During Ford and Bernard’s conversation, the latter asks the former what makes them different. Why is Bernard’s pain fake and Ford’s pain real, if all pain is an invention of the mind? Ford tells him:

“There is no threshold that makes us greater than the sum of our parts. No inflection point at which we become fully alive. We can’t define consciousness because consciousness does not exist. Humans fancy that there’s something special about the way we perceive the world, and yet we live in loops as tight and as closed as the hosts do. Seldom questioning our choices, content for the most part to be told what to do next. No, my friend, you’re not missing anything at all.”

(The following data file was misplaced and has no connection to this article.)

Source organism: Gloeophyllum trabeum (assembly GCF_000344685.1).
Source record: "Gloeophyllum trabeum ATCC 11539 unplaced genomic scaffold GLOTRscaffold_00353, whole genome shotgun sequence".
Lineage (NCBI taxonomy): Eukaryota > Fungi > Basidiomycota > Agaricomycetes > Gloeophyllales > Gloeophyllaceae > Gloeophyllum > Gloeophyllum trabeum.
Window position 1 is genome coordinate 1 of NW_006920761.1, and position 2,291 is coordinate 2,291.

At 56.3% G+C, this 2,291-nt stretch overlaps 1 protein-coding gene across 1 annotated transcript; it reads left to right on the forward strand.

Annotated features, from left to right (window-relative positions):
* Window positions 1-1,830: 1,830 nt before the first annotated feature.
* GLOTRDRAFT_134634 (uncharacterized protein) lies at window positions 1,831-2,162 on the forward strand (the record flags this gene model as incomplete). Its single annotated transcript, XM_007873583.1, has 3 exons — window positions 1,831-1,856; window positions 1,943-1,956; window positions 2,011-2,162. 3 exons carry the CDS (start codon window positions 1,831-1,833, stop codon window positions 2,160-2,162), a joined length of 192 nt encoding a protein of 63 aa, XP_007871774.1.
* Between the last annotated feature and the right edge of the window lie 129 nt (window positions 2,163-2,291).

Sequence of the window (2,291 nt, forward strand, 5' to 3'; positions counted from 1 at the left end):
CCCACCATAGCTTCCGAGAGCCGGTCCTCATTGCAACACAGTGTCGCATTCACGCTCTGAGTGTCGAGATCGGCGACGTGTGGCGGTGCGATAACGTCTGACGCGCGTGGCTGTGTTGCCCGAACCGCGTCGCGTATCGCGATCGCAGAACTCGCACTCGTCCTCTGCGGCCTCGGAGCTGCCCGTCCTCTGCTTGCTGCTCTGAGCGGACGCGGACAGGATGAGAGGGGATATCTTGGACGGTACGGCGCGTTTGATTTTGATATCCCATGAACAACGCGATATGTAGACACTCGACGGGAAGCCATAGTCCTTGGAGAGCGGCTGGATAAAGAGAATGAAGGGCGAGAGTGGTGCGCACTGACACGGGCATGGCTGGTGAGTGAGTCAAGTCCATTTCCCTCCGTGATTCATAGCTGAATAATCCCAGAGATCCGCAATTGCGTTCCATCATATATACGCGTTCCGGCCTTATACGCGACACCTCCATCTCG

The Man in Black’s backstory offers an example of someone breaking from their loop (a good guy, in his own words, abandons morality after the loss of his family). And Maeve’s quest to escape Westworld presents another. Of course, one of these characters is a flesh-and-blood human and one is a robot. But Westworld implies humanity is a very fluid concept.


Additional Thoughts:

-Here’s a question I found myself wondering this episode. If Dolores’ story with William is a flashback, where is Dolores in the present?

-Further robot mind tinkering gives Maeve the power to control other hosts with voice commands, the same way the park’s officers, and particularly Ford, do. When Ford controls robots with a word, it’s chilling. When Maeve does it, at least initially, it’s thrilling. It is interesting how the same act evokes different emotional responses depending on who performs it.

-This episode was the first time I noticed the name of the Sweetwater tobacconist: Sonski & Sons. For some reason, that name made me laugh out loud.